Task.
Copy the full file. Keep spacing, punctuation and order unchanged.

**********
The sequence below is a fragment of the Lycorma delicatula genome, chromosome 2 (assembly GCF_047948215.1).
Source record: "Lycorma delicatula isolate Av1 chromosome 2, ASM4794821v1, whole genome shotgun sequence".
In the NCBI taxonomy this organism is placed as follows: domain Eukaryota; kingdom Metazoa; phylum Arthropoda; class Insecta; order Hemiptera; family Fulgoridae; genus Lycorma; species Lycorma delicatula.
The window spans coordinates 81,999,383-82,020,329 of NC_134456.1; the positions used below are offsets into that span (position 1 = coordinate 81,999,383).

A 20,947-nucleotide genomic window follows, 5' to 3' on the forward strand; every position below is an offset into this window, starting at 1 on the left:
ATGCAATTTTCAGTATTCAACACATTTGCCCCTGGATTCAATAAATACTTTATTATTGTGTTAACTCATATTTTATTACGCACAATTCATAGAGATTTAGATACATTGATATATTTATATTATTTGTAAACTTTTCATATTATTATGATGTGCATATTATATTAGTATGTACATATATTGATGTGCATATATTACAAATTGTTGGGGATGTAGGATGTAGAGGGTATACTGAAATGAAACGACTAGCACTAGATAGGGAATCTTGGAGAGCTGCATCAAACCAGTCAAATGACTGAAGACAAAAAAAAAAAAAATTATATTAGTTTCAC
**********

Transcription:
The sequence below is a fragment of the Lycorma delicatula genome, chromosome 2 (assembly GCF_047948215.1).
Source record: "Lycorma delicatula isolate Av1 chromosome 2, ASM4794821v1, whole genome shotgun sequence".
In the NCBI taxonomy this organism is placed as follows: domain Eukaryota; kingdom Metazoa; phylum Arthropoda; class Insecta; order Hemiptera; family Fulgoridae; genus Lycorma; species Lycorma delicatula.
The window spans coordinates 81,999,383-82,020,329 of NC_134456.1; the positions used below are offsets into that span (position 1 = coordinate 81,999,383).

A 20,947-nucleotide genomic window follows, 5' to 3' on the forward strand; every position below is an offset into this window, starting at 1 on the left:
ATGCAATTTTCAGTATTCAACACATTTGCCCCTGGATTCAATAAATACTTTATTATTGTGTTAACTCATATTTTATTACGCACAATTCATAGAGATTTAGATACATTGATATATTTATATTATTTGTAAACTTTTCATATTATTATGATGTGCATATTATATTAGTATGTACATATATTGATGTGCATATATTACAAATTGTTGGGGATGTAGGATGTAGAGGGTATACTGAAATGAAACGACTAGCACTAGATAGGGAATCTTGGAGAGCTGCATCAAACCAGTCAAATGACTGAAGACAAAAAAAAAAAAAATTATATTAGTTTCAC